The archive also reveals the forum’s debate over tax policy was based on a Communist Party tax pamphlet titled “A Case for Radical Tax Reform”.
“We argue that there is only one effective way to reform the tax system, by a sweeping redistribution of the tax burden which now hits hardest at low and middle-income earners,” the pamphlet says.
In reality Socialist Forum was almost wholly a vehicle for former leaders of the Communist Party. I quote Australian Marxist-Leninist paper Green Left Weekly from an article from 30th November 1994 on late Communist Party of Australia leader Bernie Taft.
The end was in sight by the early ’80s, and Taft, most of the Victorian leadership and a quarter of the CPA National Committee departed to form Socialist Forum, an ALP ginger group.
Social Action Australia, claims that Socialist Forum was, not a split in the Communist Party, but a deliberate communist attempt to infiltrate the ALP, in response to Catholic aligned Labor “rightists” moving back into the party.
Left-wing acquiescence for the re-entry of the Grouper unions into the ALP in 1984 resulted in the Victorian branch of the CPA being allowed to enter the ALP en masse and consequently to form an inner party organisation called ‘Socialist Forum’. This organisation was led by the former communist Victorian leader, Bernie Taft, who had adhered to the strategy formulated by the influential Italian Marxist theorist Antonio Gramasci. Gramasci’s strategy envisaged that power transformation could be facilitated through communists gaining control of the levers of power: i.e. Marxist infiltration of trade unions, educational facilities, cultural associations and political parties.
Gillard came semi-clean about her long term involvement in Socialist Forum in a 23rd October interview with Melbourne radio station 3AW, now unfortunately scrubbed.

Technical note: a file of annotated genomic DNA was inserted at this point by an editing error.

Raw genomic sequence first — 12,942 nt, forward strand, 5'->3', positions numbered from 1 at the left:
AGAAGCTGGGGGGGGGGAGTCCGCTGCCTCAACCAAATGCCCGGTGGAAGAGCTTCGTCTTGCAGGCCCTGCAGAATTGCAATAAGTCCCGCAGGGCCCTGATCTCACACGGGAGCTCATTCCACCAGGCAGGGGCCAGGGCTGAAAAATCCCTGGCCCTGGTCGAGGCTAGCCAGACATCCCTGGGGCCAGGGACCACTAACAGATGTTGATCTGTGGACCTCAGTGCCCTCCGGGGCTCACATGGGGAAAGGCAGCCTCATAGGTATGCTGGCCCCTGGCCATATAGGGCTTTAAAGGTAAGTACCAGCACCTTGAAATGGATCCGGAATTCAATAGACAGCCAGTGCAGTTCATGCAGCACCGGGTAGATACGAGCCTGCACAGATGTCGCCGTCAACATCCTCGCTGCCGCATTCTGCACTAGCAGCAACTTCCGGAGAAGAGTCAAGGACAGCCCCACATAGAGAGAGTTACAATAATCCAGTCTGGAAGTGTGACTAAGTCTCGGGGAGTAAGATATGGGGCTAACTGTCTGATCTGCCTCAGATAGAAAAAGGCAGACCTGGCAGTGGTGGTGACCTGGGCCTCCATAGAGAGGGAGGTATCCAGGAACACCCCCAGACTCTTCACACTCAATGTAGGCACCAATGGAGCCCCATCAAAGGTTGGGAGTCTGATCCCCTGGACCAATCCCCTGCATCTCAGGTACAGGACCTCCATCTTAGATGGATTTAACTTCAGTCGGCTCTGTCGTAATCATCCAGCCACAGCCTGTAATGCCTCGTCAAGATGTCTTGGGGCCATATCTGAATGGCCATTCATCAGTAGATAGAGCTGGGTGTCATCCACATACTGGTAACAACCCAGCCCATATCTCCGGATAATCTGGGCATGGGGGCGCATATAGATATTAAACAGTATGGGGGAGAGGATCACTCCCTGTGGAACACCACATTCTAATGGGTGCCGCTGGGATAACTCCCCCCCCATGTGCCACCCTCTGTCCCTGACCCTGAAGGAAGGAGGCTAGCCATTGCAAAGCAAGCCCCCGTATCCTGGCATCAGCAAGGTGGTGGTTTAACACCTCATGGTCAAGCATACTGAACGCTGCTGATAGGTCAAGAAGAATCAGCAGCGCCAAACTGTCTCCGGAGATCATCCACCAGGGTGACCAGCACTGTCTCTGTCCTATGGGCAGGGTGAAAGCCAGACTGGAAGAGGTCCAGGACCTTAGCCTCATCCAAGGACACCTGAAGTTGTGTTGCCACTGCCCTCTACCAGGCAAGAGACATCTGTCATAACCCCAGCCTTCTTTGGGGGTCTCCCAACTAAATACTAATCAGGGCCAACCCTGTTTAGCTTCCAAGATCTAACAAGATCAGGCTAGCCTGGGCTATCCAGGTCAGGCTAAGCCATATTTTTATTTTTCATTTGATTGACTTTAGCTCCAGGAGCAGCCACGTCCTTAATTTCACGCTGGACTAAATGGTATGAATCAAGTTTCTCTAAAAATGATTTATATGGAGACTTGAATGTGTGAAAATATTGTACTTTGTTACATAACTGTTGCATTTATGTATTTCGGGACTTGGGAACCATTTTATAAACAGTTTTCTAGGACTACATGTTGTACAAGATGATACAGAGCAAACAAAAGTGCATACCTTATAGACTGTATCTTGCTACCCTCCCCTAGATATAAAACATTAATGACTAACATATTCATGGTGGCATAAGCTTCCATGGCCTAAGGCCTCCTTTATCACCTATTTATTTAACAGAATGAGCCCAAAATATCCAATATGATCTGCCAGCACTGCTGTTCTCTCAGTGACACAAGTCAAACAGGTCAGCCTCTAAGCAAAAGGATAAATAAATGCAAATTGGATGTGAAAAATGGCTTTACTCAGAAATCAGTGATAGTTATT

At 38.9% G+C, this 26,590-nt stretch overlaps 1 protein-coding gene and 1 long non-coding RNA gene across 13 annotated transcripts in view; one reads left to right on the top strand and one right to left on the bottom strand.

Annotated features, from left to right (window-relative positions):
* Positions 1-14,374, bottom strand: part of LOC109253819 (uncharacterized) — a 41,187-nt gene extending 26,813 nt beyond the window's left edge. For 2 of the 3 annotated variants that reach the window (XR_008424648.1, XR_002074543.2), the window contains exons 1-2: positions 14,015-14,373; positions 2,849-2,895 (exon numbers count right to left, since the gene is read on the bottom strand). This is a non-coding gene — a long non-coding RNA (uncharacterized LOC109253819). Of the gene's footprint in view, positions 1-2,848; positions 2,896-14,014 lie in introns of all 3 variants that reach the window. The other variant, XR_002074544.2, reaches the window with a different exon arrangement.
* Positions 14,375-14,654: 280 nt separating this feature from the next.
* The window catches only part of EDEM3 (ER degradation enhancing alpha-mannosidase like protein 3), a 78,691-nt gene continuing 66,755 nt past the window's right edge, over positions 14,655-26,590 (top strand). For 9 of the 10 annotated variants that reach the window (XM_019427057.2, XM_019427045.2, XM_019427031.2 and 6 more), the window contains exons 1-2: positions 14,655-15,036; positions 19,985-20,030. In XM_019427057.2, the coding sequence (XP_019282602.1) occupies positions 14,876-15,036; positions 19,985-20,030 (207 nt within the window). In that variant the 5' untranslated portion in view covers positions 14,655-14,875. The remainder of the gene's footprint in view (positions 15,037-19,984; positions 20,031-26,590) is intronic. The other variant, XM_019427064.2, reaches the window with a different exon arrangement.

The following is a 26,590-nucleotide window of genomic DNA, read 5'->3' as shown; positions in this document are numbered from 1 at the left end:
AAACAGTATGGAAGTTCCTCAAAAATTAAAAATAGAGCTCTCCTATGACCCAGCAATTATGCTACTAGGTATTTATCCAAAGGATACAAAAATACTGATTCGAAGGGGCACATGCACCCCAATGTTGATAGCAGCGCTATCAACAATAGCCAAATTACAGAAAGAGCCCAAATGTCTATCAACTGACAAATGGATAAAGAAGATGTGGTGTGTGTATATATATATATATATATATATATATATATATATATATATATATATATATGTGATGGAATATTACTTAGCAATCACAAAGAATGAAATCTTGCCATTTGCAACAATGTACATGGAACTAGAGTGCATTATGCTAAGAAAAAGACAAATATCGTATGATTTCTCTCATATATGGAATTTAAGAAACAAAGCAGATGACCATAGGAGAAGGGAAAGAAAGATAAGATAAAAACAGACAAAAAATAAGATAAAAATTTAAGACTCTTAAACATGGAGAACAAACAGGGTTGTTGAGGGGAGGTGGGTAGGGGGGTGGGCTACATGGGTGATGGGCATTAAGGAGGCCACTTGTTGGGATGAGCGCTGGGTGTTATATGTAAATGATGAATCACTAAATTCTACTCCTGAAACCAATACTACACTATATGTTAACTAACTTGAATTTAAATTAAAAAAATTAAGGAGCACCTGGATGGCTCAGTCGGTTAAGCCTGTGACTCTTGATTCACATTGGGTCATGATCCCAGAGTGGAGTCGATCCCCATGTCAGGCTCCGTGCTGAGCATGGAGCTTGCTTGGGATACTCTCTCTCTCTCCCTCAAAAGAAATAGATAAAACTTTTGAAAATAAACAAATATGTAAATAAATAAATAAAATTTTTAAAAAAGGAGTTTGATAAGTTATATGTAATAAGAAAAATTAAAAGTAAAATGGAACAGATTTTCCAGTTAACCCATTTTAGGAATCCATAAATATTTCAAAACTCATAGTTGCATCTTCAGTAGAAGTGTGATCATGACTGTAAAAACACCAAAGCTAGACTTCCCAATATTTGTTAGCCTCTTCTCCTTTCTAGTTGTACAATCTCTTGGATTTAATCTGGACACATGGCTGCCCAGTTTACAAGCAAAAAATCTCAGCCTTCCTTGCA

JULIA GILLARD: I’ve been predominantly asked about the time I worked there and so I’ve talked about that, I’ve answered all of those questions. What happened is I worked there for a period of time when I was at university. I then finished my university career and moved into my legal career. To do that, I did the course you could do instead of being an article clerk, Leo Cousins; that was a full time course and to support myself through it I waitressed three nights a week. And then I went and got a job at Slater and Gordon, worked pretty hard there, made partner in three years. So whilst I kept a membership of Socialist Forum, I sort of drifted out of active involvement with it. So yes, I would have attended the occasional meeting, but…
NEIL MITCHELL: When would you last have gone to a meeting?
JULIA GILLARD: Oh, look I really couldn’t tell you that, honestly Neil but a very long time ago. In the sense that as my legal career got more and more intense, as a partner I didn’t have time left over for other things, so…
NEIL MITCHELL: So were you on the Management Committee until 1994 at least?
JULIA GILLARD: I would’ve been. I mean, certainly the records show that I would’ve stayed on the management committee. But Neil, this is a voluntary organisation; a couple of hundred members. Once you’re on the management committee of something like that it can be hard to get off because no one wants to step up and take your place!
NEIL MITCHELL: Did you ever resign? Did you ever resign from the Socialist Forum?
JULIA GILLARD: No, it petered out, what…
NEIL MITCHELL: Well, it sort of became the Fabian Society, didn’t it?
JULIA GILLARD: Yeah, what happened is, its membership went into decline – it was only ever a very small thing. You know, its membership went into decline. It entered an arrangement with the Fabian Society and what was then the Evatt Foundation in Victoria which was also a bit of an ideas think tank. Entered an arrangement to share offices and share costs and all the rest of it. That happened in 1997, I think. And sort of slowly after that the Forum petered out. And now…
NEIL MITCHELL: Did you…
JULIA GILLARD: …people who want to join that sort of thing join the Fabian Society.
NEIL MITCHELL: So are you a member of the Fabian Society?
JULIA GILLARD: Yes I am.
NEIL MITCHELL: And what, you just sort of went from Socialist Forum to Fabian Society?
JULIA GILLARD: I hold a membership of the Fabian Society, I do support people getting together and talking about ideas. I think that’s all to the good.
NEIL MITCHELL: Mmm.
JULIA GILLARD: I, obviously, with all my responsibilities am not a regular attendee at Fabian Society events…
NEIL MITCHELL: Sure.
JULIA GILLARD: They generously invited me to address their recent dinner which I did.
The parliamentary register of interests states that Julia Gillard remained a member of Socialist Forum from 1998-2002, after which the group merged with the Fabian Society.
Read Julia Gillard’s August 31 2007 speech to the Inaugural Fabian Society Annual Dinner in Melbourne go here